Two women came down the path carrying firewood on their heads. One was old and the other quite young, and the burdens they carried looked rather heavy. Each had balanced on her head, protected by a roll of cloth, a long bundle of dried branches tied together with a green vine, and she held it in place with one hand. Their bodies swung freely as they came down the hill with a light, running gait. They had nothing on their feet, though the path was rough. The feet seemed to find their own way, for the women never looked down; they held their heads very straight, their eyes bloodshot and distant. They were very thin, their ribs showing, and the older woman's hair was matted and unwashed. The girl's hair must have been combed and oiled at one time, for there were still some clean, sparkling strands; but she too was exhausted, and there was a weariness about her. Not long ago she must have sung and played with other children but that was all over. Now, collecting wood among these hills was her life, and would be till she died, with a respite now and then with the coming of a child.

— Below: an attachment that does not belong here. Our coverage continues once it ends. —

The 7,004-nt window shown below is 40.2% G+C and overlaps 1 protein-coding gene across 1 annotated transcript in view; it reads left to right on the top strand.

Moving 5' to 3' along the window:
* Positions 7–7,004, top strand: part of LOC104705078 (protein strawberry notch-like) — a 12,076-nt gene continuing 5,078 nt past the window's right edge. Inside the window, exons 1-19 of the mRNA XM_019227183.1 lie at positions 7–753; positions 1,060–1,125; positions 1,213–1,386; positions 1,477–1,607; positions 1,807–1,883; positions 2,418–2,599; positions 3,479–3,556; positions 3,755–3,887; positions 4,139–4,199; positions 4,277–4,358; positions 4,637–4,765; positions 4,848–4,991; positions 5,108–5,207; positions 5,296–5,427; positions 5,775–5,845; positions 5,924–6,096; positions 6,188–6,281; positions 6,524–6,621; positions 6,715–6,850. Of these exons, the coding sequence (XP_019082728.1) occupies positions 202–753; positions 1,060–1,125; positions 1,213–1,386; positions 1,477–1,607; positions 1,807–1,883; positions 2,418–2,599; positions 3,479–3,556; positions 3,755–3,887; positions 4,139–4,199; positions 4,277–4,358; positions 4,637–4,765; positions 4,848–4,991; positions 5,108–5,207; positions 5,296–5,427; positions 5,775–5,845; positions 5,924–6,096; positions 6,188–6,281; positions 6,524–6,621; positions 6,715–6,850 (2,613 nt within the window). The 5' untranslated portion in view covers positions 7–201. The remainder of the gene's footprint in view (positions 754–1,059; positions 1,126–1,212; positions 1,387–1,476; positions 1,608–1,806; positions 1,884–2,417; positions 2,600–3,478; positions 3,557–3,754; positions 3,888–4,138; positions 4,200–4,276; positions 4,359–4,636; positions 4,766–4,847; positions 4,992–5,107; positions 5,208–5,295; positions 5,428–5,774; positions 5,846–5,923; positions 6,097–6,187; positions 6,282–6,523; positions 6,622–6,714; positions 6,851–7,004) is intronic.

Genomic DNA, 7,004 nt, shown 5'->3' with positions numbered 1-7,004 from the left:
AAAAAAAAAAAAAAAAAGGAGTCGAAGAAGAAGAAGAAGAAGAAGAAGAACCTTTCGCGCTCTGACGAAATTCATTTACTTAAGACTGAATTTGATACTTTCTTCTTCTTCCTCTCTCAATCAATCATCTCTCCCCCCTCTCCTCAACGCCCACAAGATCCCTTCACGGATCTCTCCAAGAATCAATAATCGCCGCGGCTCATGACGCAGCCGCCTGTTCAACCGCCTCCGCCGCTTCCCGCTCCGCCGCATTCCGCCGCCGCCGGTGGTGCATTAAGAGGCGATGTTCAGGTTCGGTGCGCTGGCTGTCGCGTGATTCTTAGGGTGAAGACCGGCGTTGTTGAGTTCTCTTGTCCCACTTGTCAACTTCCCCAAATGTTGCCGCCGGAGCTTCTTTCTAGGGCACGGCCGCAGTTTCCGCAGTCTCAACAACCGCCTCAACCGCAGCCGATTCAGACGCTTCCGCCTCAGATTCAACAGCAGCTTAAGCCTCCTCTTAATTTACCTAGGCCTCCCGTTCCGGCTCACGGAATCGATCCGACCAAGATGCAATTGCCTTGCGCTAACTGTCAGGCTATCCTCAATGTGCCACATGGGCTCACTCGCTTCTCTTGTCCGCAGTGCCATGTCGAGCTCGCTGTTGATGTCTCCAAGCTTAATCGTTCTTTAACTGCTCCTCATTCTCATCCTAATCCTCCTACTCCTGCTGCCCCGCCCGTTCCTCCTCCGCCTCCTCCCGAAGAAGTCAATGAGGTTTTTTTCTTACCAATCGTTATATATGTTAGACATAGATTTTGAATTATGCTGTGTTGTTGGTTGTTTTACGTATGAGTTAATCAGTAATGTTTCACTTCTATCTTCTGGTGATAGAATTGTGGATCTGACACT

Down the path we all went. The small country town was several miles away, and there they would sell their burden for a pittance, only to begin again tomorrow. They were chatting, with long intervals of silence. Suddenly the younger one told her mother she was hungry, and the mother replied that they were born with hunger, lived with hunger, and died with hunger; that was their lot. It was the statement of a fact; in her voice there was no reproach, no anger, no hope. We continued down that stony path. There was no observer listening, pitying, and walking behind them. He was not part of them out of love and pity; he was them. They were not the strangers he had met up the hill, they were of him; his were the hands that held the bundles; and the sweat, the exhaustion the smell, the hunger, were not theirs, to be shared and sorrowed over. Time and space had ceased. There were no thoughts in our heads, too tired to think; and if we did think, it was to sell the wood, eat, rest, and begin again. The feet on the stony path never hurt, nor the sun overhead. There were only two of us going down that accustomed hill, past that well where we drank as usual, and on across the dry bed of a remembered stream.
Commentaries On Living Series II
Chapter 44 Positive And Negative Teaching